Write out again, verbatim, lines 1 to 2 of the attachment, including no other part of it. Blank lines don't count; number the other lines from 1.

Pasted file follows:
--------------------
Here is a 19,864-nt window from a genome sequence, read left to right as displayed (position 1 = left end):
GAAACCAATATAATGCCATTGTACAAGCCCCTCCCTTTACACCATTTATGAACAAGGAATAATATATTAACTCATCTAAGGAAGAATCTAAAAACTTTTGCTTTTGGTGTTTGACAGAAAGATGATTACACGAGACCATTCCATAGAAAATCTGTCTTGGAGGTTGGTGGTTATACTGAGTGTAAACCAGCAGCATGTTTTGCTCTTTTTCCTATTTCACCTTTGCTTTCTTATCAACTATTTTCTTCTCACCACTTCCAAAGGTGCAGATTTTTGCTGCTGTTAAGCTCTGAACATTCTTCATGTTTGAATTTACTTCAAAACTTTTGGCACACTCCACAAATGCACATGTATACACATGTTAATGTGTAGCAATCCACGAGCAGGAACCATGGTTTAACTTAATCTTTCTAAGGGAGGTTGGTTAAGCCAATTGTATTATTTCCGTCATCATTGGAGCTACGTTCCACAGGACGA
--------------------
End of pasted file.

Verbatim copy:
Here is a 19,864-nt window from a genome sequence, read left to right as displayed (position 1 = left end):
GAAACCAATATAATGCCATTGTACAAGCCCCTCCCTTTACACCATTTATGAACAAGGAATAATATATTAACTCATCTAAGGAAGAATCTAAAAACTTTTGCTTTTGGTGTTTGACAGAAAGATGATTACACGAGACCATTCCATAGAAAATCTGTCTTGGAGGTTGGTGGTTATACTGAGTGTAAACCAGCAGCATGTTTTGCTCTTTTTCCTATTTCACCTTTGCTTTCTTATCAACTATTTTCTTCTCACCACTTCCAAAGGTGCAGATTTTTGCTGCTGTTAAGCTCTGAACATTCTTCATGTTTGAATTTACTTCAAAACTTTTGGCACACTCCACAAATGCACATGTATACACATGTTAATGTGTAGCAATCCACGAGCAGGAACCATGGTTTAACTTAATCTTTCTAAGGGAGGTTGGTTAAGCCAATTGTATTATTTCCGTCATCATTGGAGCTACGTTCCACAGGACGA